Ken’s Tips On Your Pics: How we read photos

Andy has sent me two pics, one of his boys and one of his daughter. I am going to look at the one of his sons and pick out the visual clues that help us ‘read’ a photograph. The mind picks up on these clues, often subconsciously, and helps us create a story that makes some sense of what we are looking at.

This is a tightly composed shot of two boys playing at the beach. I assumed before Andy told me that the boys were brothers due to them wearing almost identical swimwear, in fact due to their similarity in size they could be twins. We know they are at the beach and not a swimming pool due to the strong sunlight and the sand in the hair and on the back of the boy on the left. They are both well tanned so they have either been on holiday for a while or live in a sunny clime. One boy is splashing the other who is covering his eyes to protect them or maybe he already has salt water in his eyes.

Andy's boys

Andy's boys

The photograph clearly shows us these things but it also has an emotional feel to it. This may be a fun game between brothers but seems to be at the point where the tears or recriminations start. We don’t see either of the boys faces and can’t see if they are laughing or not. This creates a sense of mystery and doubt.

Most family pictures are taken when everyone is having a good time and often the photographer has stopped the activity that is happening so that everyone can smile at the camera. This photograph shows brothers in the act of growing, playing games that help them mark out their boundaries in later life and is an excellent record of family life. The tight cropping and the lack of anything in the picture that distracts from what is happening means that there is nothing that I can say that would improve this photograph. A very successful shot Andy, thanks for sending it in.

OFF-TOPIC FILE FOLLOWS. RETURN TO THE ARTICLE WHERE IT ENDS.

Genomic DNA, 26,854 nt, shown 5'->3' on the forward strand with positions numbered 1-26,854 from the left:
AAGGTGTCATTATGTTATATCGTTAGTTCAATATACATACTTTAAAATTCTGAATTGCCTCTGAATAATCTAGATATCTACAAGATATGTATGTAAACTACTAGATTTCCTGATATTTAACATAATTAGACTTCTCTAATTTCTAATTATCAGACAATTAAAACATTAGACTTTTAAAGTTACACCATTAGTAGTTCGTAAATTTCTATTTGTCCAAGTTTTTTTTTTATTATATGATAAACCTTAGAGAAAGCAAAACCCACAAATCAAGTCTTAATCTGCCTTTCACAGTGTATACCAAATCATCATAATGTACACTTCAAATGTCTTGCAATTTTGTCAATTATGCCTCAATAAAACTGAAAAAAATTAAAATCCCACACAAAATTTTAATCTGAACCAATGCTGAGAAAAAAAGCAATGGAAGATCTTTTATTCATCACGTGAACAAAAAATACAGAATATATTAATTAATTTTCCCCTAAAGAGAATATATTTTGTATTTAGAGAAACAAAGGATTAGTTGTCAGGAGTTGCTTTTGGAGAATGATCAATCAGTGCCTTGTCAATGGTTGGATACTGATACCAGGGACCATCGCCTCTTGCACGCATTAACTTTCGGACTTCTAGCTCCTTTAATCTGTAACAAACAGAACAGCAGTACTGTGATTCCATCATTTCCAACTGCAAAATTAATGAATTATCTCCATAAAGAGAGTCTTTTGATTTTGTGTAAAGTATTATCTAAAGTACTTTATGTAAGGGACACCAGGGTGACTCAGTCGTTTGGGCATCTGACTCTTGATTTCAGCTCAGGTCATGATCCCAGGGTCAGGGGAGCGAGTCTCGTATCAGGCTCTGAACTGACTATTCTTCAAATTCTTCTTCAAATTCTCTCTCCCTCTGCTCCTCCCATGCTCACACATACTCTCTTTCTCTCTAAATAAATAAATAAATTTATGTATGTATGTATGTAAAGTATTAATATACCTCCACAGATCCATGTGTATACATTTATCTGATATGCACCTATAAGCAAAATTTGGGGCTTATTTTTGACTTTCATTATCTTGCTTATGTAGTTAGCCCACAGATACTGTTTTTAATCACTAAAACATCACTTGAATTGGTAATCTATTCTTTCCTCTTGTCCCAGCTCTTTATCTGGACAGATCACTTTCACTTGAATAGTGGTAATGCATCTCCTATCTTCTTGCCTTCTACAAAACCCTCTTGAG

Andy’s other pic of his daughter, although powerful, doesn’t work quite so well. Again this is tightly composed and a very nice shot but I find the difference in lighting on the eyes means that too much attention is given to the one eye. The angle also means that the left cheek looks slightly unnatural and gets a bit mixed up with background. I think this would have worked better if Andy had moved around to his right a little, got more of the left eye and less of the background. The shot is slightly underexposed and I tried lightening it to see if that would bring out the dark eye a bit more but that only showed up the confusion of the cheek with the background and the fact that the left eye is out of focus. This is harsh criticism for what is a very good picture but Andy is obviously a very good amateur photographer and has asked for tips on how to improve. Hope this helps Andy.

And's daughter

Andy's daughter

If you would like to improve your family photographs, no matter what standard you are starting from, then please send them to me at ken@kensharp.com or post them straight onto my Facebook Page.

Bookmark and Share

Post a comment